Two Weeks in Photos

Accra, Bangkok, Chennai, Lima, Manila, Nairobi | 07/26/2013 11:11am
Informal City Dialogues

Over the past two weeks, our bloggers toured slums in Nairobi, searched for water in Chennai and quested for the best fresh-squeezed juice in Bangkok. Here are some of the photos they took along the way.


Surquillo market under overcast skies in Lima. The quintessential example of the city’s informal commerce, the market offers everything from optometry services to Game of Thrones books.

Orange-juice vendors race to squeeze as much profit out of their fruit as they can in Bangkok. Working quickly, they can create one ton of juice per week.

Jose Morales, who has become an informal spokesman for the People’s Plan in Manila, addresses supporters. The Plan provides an alternative vision for housing for the urban poor.

Fatima stands near the cauldrons where her mother, Margaret, brews beer. Slum-brewed beer has become such a hit in Accra that multinational breweries are getting in on the game.

The courtyard of a house in the Usshertown section of Accra. The city is so crowded these days that the average house in such neighborhoods holds nearly 50 residents.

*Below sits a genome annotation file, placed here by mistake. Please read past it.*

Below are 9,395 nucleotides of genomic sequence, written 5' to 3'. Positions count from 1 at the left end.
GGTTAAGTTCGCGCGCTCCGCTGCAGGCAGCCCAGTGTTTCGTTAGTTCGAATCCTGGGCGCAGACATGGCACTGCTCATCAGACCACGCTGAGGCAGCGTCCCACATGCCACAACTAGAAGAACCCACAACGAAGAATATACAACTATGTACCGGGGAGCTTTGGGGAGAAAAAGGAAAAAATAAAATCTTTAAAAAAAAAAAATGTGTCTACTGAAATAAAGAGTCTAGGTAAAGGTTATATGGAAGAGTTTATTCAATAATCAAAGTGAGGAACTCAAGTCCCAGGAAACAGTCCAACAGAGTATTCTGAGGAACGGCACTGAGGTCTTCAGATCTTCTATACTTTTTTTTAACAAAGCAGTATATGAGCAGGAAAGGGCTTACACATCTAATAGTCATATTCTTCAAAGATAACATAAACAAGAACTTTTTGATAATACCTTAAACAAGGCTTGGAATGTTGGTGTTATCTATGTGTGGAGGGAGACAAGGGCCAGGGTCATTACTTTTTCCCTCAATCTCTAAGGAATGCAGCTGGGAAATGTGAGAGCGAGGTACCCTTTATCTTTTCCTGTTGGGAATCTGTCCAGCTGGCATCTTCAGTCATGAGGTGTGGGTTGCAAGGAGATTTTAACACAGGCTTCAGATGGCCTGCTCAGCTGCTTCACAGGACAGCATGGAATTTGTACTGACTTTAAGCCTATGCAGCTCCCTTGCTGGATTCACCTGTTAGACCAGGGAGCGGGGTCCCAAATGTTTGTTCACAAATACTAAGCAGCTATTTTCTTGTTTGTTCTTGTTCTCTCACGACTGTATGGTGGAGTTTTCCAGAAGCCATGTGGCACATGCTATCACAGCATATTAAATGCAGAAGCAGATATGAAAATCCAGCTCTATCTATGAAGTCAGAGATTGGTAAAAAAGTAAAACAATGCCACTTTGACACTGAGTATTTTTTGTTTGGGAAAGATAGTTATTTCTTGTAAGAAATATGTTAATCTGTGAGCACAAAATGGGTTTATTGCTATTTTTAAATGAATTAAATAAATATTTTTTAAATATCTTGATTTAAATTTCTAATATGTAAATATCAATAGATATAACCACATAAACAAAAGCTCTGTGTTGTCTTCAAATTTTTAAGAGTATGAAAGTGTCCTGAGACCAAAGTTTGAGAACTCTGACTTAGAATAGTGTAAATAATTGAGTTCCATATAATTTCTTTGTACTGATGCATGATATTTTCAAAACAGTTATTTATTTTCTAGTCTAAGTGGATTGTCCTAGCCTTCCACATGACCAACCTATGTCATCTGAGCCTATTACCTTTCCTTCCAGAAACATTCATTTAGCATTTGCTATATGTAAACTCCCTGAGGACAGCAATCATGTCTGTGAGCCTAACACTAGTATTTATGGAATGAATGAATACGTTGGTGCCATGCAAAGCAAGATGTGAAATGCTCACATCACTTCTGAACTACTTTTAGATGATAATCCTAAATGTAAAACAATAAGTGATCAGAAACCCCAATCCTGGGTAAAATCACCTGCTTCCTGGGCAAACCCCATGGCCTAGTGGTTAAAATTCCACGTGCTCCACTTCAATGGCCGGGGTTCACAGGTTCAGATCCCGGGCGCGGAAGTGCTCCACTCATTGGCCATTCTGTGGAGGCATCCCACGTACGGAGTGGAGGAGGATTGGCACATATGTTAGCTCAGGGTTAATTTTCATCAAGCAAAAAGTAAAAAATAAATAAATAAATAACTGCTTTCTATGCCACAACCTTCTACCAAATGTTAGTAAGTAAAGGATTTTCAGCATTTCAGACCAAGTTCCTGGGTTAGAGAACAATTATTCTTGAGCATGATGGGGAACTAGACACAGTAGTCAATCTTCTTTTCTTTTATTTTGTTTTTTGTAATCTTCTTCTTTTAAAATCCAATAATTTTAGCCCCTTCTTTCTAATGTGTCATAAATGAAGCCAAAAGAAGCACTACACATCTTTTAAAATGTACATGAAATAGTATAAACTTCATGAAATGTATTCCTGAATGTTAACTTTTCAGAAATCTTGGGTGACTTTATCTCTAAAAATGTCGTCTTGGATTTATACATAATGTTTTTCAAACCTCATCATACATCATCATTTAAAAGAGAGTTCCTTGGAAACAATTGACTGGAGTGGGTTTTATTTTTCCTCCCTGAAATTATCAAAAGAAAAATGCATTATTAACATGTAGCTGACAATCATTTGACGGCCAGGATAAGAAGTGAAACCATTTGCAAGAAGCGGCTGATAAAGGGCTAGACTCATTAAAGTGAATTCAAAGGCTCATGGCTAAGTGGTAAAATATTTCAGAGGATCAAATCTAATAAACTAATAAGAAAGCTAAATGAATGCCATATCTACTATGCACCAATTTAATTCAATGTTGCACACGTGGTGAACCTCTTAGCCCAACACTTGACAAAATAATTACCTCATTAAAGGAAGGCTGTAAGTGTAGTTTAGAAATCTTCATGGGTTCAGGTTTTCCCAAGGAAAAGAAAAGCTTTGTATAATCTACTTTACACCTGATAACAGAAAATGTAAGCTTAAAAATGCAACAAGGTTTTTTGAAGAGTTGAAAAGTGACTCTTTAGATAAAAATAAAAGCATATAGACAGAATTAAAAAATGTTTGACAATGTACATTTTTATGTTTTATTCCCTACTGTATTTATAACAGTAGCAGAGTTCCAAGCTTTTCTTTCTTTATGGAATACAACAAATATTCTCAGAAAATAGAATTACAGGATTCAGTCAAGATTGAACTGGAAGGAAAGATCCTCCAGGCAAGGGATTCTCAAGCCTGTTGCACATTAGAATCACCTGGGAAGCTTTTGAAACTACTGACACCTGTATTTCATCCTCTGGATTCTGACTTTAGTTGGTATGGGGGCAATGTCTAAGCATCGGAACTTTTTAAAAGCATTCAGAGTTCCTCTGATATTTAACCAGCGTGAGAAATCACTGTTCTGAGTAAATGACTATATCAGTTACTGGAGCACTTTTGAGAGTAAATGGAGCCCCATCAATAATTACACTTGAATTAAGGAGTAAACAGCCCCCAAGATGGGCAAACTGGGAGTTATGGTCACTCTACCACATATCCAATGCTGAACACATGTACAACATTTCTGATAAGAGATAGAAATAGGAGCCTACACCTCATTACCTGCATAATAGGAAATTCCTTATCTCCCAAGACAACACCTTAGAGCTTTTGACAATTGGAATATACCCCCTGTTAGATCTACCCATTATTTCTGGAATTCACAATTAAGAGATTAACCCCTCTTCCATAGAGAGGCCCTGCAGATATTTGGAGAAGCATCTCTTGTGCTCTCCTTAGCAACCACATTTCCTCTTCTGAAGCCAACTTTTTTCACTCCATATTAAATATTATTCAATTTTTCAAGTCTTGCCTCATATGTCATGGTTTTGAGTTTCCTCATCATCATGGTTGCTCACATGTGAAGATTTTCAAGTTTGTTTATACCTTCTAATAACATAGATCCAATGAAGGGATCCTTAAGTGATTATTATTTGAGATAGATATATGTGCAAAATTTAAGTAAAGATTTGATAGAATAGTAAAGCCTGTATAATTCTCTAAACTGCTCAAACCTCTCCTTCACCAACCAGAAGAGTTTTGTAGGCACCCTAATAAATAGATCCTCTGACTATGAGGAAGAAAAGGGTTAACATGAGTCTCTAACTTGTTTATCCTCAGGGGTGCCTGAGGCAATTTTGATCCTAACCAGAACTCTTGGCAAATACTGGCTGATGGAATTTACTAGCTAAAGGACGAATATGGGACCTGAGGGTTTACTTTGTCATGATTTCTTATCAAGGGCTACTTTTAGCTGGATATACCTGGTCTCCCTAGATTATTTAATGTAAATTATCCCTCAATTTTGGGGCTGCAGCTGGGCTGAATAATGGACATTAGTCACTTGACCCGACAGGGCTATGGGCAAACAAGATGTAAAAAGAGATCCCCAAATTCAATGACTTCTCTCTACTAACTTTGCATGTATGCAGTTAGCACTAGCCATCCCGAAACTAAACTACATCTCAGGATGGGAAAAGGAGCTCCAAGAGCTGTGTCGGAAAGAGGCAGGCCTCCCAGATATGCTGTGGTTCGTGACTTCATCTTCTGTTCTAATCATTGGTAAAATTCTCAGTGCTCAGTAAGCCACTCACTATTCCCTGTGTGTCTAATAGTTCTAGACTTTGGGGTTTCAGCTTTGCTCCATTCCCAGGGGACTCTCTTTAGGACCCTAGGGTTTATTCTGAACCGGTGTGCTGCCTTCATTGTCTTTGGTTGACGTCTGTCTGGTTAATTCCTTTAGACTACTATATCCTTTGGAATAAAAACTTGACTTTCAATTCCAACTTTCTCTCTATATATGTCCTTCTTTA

Water cans line the streets of Chennai. In a city where drinkable water is a scarce commodity, the drivers of tanker trunks wield inordinate power.

A resident of Kibera displays jewelry she sells to slum tourists. Slum-dwellers are conflicted about the practice of slum tourism, but many acknowledge that it brings needed revenue to these neighborhoods.

A boy sells banana fritters in Manila. In the Philippines, children are sometimes traditionally expected to earn money to offset the costs of their upbringing, a practice that sometimes runs afoul of child-labor laws.

Street performers at an arts festival in Accra. “Can we eat art?” is a question asked by critics who wonder whether such festivals really do anything positive for their communities.

Handicrafts in Lima created by a woman who fled the terrorism of Peru’s rural provinces in the 1980s. Many such migrants have built successful businesses that still exist in Lima today.